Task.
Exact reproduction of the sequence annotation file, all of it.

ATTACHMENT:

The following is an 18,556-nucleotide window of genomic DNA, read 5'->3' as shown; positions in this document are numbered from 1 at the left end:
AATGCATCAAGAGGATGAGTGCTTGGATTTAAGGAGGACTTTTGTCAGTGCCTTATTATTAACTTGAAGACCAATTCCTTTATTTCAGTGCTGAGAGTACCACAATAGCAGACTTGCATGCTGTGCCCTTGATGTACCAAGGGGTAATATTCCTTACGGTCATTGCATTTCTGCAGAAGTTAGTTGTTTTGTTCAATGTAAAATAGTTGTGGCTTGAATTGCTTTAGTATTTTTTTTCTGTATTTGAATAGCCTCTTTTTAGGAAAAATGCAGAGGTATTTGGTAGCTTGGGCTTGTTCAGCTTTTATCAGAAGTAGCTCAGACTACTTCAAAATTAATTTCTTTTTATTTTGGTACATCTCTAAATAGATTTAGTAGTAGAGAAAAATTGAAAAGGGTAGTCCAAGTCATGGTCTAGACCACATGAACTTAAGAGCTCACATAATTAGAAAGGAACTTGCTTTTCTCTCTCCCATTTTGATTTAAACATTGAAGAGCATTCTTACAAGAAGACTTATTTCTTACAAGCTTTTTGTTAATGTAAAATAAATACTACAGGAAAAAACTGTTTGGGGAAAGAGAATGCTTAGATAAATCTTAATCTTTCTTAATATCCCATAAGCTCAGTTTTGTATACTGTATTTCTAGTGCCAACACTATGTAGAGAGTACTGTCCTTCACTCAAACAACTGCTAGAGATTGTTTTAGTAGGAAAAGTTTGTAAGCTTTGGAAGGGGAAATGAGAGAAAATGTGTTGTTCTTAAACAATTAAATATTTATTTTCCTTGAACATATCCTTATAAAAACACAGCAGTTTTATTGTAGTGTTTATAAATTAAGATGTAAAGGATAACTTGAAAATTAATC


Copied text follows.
The following is an 18,556-nucleotide window of genomic DNA, read 5'->3' as shown; positions in this document are numbered from 1 at the left end:
AATGCATCAAGAGGATGAGTGCTTGGATTTAAGGAGGACTTTTGTCAGTGCCTTATTATTAACTTGAAGACCAATTCCTTTATTTCAGTGCTGAGAGTACCACAATAGCAGACTTGCATGCTGTGCCCTTGATGTACCAAGGGGTAATATTCCTTACGGTCATTGCATTTCTGCAGAAGTTAGTTGTTTTGTTCAATGTAAAATAGTTGTGGCTTGAATTGCTTTAGTATTTTTTTTCTGTATTTGAATAGCCTCTTTTTAGGAAAAATGCAGAGGTATTTGGTAGCTTGGGCTTGTTCAGCTTTTATCAGAAGTAGCTCAGACTACTTCAAAATTAATTTCTTTTTATTTTGGTACATCTCTAAATAGATTTAGTAGTAGAGAAAAATTGAAAAGGGTAGTCCAAGTCATGGTCTAGACCACATGAACTTAAGAGCTCACATAATTAGAAAGGAACTTGCTTTTCTCTCTCCCATTTTGATTTAAACATTGAAGAGCATTCTTACAAGAAGACTTATTTCTTACAAGCTTTTTGTTAATGTAAAATAAATACTACAGGAAAAAACTGTTTGGGGAAAGAGAATGCTTAGATAAATCTTAATCTTTCTTAATATCCCATAAGCTCAGTTTTGTATACTGTATTTCTAGTGCCAACACTATGTAGAGAGTACTGTCCTTCACTCAAACAACTGCTAGAGATTGTTTTAGTAGGAAAAGTTTGTAAGCTTTGGAAGGGGAAATGAGAGAAAATGTGTTGTTCTTAAACAATTAAATATTTATTTTCCTTGAACATATCCTTATAAAAACACAGCAGTTTTATTGTAGTGTTTATAAATTAAGATGTAAAGGATAACTTGAAAATTAATC